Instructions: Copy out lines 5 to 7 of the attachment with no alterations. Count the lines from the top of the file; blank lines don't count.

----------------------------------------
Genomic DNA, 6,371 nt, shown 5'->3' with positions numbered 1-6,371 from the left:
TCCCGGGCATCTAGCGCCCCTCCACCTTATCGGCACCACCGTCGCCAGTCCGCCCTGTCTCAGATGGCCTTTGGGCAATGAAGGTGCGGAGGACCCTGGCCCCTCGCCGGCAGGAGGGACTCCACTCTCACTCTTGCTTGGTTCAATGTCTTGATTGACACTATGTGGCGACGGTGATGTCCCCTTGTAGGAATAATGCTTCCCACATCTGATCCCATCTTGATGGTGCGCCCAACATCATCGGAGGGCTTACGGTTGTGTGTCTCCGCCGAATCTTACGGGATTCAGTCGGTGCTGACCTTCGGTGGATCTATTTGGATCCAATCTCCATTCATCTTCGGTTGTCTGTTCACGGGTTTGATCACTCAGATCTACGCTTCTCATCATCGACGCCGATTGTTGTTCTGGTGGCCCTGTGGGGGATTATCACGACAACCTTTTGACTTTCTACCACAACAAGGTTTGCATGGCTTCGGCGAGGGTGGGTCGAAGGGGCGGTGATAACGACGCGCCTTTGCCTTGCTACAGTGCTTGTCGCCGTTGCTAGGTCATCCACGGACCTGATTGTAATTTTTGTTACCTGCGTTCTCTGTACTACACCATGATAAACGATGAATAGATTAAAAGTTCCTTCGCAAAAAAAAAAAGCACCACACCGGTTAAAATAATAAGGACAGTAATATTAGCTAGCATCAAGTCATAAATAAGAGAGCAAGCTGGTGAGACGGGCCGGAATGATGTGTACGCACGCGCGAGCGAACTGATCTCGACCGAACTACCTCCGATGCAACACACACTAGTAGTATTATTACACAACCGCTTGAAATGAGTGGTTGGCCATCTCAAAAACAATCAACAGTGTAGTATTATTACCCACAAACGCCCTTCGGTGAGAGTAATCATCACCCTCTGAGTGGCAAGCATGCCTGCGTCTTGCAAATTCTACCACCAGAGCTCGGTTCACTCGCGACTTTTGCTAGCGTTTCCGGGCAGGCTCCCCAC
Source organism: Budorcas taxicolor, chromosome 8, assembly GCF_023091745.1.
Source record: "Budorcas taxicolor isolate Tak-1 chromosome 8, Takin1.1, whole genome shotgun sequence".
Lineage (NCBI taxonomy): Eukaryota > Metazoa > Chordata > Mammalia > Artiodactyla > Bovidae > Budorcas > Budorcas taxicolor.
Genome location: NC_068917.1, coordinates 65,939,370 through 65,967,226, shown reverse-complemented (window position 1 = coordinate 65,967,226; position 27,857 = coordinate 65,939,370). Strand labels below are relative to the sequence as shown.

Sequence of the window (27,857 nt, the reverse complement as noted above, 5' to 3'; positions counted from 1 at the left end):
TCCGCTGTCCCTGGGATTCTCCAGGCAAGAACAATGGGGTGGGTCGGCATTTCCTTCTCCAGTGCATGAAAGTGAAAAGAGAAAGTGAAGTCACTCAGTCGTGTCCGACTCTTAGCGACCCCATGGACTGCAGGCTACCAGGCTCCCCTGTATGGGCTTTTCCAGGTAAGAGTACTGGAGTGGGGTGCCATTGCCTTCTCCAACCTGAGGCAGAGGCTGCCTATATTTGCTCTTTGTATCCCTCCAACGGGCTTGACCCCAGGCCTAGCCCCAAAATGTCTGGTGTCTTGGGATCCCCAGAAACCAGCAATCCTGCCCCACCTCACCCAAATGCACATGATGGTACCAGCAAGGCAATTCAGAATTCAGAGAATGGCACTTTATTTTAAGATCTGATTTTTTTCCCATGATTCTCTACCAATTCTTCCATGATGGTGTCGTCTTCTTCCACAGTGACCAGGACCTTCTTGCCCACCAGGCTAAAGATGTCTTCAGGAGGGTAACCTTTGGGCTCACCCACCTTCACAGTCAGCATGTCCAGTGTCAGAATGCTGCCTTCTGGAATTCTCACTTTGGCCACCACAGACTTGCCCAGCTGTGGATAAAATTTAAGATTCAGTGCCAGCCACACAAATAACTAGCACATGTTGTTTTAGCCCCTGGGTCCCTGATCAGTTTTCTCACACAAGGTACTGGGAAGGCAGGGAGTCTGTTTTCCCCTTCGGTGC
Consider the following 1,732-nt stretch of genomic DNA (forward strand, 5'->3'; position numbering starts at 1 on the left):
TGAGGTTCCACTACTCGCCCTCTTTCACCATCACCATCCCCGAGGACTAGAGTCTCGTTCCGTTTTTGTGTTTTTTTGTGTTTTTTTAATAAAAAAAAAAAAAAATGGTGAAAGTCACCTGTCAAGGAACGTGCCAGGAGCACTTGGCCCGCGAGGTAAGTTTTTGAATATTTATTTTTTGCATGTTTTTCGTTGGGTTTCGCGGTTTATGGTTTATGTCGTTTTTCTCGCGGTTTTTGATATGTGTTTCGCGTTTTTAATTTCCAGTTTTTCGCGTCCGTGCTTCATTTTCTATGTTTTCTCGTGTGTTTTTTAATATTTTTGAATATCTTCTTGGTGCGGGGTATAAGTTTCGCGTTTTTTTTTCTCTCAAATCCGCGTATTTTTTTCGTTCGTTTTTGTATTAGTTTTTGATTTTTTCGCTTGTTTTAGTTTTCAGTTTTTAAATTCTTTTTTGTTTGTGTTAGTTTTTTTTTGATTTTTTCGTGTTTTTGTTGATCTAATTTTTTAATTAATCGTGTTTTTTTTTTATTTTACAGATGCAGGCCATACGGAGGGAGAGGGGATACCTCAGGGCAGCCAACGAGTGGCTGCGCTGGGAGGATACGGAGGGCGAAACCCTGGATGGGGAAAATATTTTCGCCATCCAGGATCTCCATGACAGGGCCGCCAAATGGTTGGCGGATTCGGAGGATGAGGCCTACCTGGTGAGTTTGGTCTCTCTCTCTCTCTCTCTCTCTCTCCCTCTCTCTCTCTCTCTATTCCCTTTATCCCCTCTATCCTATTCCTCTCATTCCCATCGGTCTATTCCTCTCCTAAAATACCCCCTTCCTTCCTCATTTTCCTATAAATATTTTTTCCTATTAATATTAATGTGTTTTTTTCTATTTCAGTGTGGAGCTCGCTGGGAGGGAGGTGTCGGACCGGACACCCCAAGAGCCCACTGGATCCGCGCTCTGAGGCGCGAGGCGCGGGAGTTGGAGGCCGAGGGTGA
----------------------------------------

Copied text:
Lineage (NCBI taxonomy): Eukaryota > Metazoa > Chordata > Mammalia > Artiodactyla > Bovidae > Budorcas > Budorcas taxicolor.
Genome location: NC_068917.1, coordinates 65,939,370 through 65,967,226, shown reverse-complemented (window position 1 = coordinate 65,967,226; position 27,857 = coordinate 65,939,370). Strand labels below are relative to the sequence as shown.

Sequence of the window (27,857 nt, the reverse complement as noted above, 5' to 3'; positions counted from 1 at the left end):